From Across the Field – Revisiting an Old Foe

As we progress through the final month of 2017, field operations are winding down across the county. I estimate that there is around 1 percent of the corn crop yet standing and that soybean harvest is all but complete. Still quite a bit of tillage happening in parts of the county, otherwise the 2017 crop year wrapped up. From a very wet start to insect and weed pressure, mix in a dry spell, and finish with a wet end, this year figures to be one talked about for quite some time.

During this often slow time of year I encourage farmers to fill out the 2017 Census of Agriculture. As of this week, USDA’s National Agricultural Statistics Service started mailing the 2017 Census of Agriculture to our nation’s producers. Mailing in phases, all census questionnaires should be received by mid- to late December. The deadline to respond is February 5, 2018.  Conducted once every five years, the census aims to get a complete and accurate picture of American agriculture. The resulting data are used by trade associations, researchers, policymakers, extension educators, agribusinesses, and many others. The data can play a vital role in community planning, farm assistance programs, technology development, farm advocacy, agribusiness setup, rural development, and more. The census is the only source of uniform, comprehensive, and impartial agriculture data for every state and county in the nation. Every response matters. Every voice helps shape the future of U.S. agriculture.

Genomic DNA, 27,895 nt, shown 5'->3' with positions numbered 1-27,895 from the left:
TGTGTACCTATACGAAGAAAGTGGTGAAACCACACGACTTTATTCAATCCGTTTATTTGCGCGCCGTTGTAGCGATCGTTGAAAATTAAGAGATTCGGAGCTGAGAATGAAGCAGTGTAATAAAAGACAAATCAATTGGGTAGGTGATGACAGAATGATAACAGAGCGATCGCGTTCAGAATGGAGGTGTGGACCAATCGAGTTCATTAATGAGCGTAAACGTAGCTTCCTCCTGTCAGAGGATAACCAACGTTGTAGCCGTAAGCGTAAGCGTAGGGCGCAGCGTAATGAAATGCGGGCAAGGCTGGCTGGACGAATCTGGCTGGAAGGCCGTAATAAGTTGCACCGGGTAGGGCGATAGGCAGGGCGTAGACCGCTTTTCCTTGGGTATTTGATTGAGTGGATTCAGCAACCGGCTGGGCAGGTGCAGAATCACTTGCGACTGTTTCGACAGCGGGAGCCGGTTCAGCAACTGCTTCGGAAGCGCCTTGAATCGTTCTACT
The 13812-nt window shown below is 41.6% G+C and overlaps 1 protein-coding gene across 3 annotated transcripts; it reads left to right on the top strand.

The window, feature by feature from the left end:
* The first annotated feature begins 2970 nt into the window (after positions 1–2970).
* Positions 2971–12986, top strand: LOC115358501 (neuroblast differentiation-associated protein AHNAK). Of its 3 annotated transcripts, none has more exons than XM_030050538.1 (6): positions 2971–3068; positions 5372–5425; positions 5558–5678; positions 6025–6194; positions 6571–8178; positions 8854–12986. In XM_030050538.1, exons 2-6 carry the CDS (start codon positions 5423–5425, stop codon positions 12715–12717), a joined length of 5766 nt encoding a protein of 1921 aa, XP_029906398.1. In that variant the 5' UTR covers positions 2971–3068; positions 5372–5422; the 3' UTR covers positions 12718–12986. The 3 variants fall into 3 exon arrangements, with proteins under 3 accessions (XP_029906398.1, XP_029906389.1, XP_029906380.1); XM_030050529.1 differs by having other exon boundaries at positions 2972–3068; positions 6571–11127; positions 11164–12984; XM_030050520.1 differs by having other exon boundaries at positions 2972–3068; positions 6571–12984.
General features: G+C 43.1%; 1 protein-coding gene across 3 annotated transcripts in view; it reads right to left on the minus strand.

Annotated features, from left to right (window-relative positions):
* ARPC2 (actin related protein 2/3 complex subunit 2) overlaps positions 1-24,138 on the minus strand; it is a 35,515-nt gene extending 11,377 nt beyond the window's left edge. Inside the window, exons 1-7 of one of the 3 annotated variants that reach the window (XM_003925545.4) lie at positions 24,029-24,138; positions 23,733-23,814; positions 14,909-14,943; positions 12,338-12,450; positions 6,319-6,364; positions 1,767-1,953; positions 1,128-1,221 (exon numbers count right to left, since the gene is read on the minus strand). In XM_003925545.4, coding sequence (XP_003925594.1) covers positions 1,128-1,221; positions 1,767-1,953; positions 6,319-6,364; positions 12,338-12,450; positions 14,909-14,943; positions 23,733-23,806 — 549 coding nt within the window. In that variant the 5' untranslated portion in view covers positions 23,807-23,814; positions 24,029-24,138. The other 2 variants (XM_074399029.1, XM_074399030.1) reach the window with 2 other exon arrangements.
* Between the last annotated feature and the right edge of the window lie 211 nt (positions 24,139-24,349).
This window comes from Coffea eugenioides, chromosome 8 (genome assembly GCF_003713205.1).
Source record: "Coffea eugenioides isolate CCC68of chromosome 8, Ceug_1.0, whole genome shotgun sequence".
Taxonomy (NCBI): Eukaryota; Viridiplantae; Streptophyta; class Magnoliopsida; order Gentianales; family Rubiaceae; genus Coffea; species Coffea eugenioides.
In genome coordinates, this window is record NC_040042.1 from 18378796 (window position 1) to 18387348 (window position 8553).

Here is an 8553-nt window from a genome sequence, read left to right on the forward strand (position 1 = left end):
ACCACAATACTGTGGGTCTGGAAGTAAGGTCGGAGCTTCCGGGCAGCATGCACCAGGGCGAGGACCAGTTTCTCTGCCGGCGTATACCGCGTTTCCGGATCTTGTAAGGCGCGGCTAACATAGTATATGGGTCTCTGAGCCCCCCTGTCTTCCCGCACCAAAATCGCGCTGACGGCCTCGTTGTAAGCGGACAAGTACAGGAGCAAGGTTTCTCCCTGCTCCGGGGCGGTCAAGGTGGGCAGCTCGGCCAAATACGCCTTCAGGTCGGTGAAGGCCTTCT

In other news, I recently handled a question regarding whether or not Emerald Ash Borer (EAB) was still a threat to the few remaining ash trees in NW Ohio. One can understand the logic behind the question since most of the ash trees in the area have long since been harvested or killed by the pest.

After a conversation with the USDA EAB specialist, the answer to the question is somewhat complicated. It is likely that there are ash whips still present in woods of the region that host the invasive pest. From time to time USDA still finds evidence of EAB in Michigan.

As far as time frame to consider EAB no longer a threat, it is unclear as plants and insects have the ability to adapt. Another consideration is the use of ash packaging materials and lumber, the likely source of the original infestation. While there are still restrictions on the transport of ash timber across the nation, it isn’t impossible that infested lumber products would enter the area. Long story short, if you have treated an ash tree to this point and would like to continue its preservation, we recommend to continue treatment of those trees.

I’ll end this week with my favorite quote from former Apple CEO, Steve Jobs who brings up a good point when discussing success, “Great things in business are never done by one person. They’re done by a team of people”. Have a great week.
Garth Ruff,

Agriculture and Natural Resources Extension Educator

OSU Henry County Extension

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